DALLAS — Updated at 8:19 p.m. Friday with victim's name. 

A 51-year-old man was shot and killed by Veterans Affairs police officers late Wednesday, according to a Dallas police spokesperson. 

Dallas officers were dispatched shortly before 10:30 p.m. to the Dallas VA Medical Center after the shooting had occurred.

According to VA officers, the incident began when a man armed with a knife had come to the hospital asking for psychiatric treatment, Dallas police said.

The man was identified Friday night as Donald Ashcraft. 

At this time, the man has not been identified. It is also unknown whether he was a veteran or not.

The nurses and doctors inside became concerned about his behavior and called the hospital's police, Dallas police said. 

A spokesperson for the hospital said the man had been "exhibiting threatening behavior and posing a danger to patients and staff."

When they confronted him, the situation moved outside the building, according to officers at the scene.

At some point, the man began to walk away from VA officers. As they followed, they tried to disarm him, Dallas police said.

The officers had tried multiple times to deescalate the situation, the VA spokesperson said, but the man tried to attack them with the knife, causing multiple VA officers to shot him. 

He was then taken to an area hospital, where he later died, police said.

None of the officers were hurt in the incident, according to Dallas police officials.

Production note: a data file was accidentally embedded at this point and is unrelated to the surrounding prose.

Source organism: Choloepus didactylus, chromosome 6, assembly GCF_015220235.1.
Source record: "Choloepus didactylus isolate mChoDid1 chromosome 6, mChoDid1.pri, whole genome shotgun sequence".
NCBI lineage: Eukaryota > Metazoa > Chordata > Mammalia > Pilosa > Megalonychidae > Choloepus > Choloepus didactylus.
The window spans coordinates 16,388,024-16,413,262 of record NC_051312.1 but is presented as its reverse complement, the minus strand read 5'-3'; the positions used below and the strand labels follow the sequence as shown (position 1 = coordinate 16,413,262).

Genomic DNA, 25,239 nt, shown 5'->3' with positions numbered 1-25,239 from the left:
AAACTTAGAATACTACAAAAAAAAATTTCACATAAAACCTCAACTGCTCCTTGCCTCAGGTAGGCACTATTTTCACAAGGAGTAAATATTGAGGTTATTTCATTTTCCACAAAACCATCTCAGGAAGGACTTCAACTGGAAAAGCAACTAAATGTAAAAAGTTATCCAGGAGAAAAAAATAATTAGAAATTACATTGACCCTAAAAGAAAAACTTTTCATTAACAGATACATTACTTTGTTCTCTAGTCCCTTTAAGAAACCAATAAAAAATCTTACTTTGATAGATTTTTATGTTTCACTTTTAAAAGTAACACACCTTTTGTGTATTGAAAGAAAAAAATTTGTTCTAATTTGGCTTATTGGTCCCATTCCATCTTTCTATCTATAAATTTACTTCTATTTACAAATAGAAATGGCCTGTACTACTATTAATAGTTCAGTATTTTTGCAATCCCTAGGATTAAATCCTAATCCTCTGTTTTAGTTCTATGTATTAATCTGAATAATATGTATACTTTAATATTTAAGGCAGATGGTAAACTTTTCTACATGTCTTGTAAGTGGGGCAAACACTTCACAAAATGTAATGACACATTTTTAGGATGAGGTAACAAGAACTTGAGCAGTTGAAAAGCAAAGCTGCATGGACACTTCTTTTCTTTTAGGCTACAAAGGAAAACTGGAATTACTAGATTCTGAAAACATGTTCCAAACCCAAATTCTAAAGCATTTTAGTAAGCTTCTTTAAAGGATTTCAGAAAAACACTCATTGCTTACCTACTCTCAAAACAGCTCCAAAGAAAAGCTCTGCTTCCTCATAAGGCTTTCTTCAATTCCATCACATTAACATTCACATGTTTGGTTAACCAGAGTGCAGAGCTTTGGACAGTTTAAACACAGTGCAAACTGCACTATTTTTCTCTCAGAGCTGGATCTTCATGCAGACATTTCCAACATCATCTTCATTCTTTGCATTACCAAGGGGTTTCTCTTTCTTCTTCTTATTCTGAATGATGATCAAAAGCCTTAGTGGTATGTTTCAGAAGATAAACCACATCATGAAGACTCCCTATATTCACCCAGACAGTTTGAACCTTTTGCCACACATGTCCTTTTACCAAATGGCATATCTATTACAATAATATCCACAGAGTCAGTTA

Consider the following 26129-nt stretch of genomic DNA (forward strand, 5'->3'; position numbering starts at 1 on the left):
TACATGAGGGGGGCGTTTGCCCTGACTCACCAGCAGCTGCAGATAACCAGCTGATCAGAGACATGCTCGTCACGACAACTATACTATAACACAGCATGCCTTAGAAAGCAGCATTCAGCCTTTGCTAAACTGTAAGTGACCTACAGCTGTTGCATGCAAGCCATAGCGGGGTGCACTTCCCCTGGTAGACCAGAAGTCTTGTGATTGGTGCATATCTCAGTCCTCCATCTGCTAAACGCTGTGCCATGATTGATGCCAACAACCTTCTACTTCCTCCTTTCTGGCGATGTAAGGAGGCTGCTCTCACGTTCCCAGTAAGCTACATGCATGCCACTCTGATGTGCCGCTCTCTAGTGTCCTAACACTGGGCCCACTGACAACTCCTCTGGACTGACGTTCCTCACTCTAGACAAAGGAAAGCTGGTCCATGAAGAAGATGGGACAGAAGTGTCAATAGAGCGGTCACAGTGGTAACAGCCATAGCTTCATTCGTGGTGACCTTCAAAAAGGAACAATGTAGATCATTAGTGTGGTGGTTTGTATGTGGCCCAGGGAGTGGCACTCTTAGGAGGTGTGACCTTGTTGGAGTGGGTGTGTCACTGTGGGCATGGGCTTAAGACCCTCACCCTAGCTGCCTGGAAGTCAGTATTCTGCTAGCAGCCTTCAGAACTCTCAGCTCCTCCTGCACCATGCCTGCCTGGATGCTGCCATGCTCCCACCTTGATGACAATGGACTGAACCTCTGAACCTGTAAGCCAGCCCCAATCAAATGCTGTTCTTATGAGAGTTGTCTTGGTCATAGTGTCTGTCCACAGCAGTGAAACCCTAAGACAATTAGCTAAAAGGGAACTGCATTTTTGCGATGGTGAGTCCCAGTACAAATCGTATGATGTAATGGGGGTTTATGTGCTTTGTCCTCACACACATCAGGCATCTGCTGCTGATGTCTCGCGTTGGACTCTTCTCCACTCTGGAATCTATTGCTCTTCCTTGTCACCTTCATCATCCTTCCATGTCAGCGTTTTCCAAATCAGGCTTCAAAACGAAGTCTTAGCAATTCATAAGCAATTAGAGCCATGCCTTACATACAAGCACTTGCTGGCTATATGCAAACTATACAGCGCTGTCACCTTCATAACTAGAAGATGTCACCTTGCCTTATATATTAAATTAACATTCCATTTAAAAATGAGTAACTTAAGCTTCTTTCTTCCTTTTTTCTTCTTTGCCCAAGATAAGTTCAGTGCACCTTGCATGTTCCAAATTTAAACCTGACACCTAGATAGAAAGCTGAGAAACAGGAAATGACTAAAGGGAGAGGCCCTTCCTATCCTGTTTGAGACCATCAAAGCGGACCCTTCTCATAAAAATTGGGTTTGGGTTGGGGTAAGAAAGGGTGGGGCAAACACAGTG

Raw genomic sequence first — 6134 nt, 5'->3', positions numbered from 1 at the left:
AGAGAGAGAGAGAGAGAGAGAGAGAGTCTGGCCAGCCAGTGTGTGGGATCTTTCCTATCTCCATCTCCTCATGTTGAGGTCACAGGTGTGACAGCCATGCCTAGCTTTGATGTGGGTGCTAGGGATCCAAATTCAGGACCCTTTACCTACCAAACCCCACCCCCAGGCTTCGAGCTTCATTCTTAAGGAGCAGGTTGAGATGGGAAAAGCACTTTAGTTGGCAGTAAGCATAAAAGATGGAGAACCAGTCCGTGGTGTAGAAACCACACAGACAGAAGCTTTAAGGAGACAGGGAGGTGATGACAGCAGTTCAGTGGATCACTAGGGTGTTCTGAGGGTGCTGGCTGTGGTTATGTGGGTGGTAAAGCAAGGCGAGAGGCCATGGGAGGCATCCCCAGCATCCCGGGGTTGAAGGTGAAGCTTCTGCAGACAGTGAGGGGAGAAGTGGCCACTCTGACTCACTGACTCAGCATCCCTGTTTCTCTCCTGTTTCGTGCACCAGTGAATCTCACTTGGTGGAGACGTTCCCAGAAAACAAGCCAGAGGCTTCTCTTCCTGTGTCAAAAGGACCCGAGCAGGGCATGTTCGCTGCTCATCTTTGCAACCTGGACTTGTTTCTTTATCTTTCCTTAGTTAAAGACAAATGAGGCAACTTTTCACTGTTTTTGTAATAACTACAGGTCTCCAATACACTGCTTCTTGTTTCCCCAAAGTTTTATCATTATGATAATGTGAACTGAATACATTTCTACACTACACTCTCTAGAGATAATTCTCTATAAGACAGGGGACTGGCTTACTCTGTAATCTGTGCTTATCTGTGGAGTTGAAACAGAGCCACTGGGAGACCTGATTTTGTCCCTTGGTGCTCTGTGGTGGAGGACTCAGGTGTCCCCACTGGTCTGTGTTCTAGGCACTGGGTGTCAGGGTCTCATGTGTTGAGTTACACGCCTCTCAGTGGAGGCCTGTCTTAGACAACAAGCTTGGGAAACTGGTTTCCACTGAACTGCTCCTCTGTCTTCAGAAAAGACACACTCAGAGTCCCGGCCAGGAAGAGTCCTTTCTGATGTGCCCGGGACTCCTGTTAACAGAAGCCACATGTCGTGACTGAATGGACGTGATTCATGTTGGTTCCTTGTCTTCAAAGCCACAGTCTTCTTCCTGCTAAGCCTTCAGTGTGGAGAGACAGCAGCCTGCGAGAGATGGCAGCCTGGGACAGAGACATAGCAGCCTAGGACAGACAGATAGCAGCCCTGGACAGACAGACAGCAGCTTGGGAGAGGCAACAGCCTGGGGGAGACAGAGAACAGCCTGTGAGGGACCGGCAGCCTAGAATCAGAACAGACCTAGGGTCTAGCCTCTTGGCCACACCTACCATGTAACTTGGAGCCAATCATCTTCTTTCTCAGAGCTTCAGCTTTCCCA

Dallas police were not involved in the shooting, but the Special Investigations Unit is investigating the incident.

This incident draws attention to a bigger problem of mental health.

“No matter how you slice the situation, you can only conclude we had an unfortunate loss of life, and someone had to take a life,” said Jacob Schick, a marine and CEO of 22KILL, a nonprofit that helps veterans confront PTSD. The group takes its name from a 2012 study that found 22 American veterans commit suicide every day. He knows mental issues can happen to anyone. 

“These are human issues, and everyone has demons," Schick said. "Whether this person was a veteran or not a veteran is a non-issue.”

He wants people who are struggling to know it’s OK to not be OK.  

“We are ready to help anyone,” Schick said. 

The VA is also encouraging any veterans, family members or friends concerned about a veteran’s mental health to contact the 24/7 Veterans Crisis Line at 1-800-273-8255.

This is a developing story. Check back for new information. Download our free WFAA app to stay up-to-date on all news stories in the Dallas-Fort Worth area.

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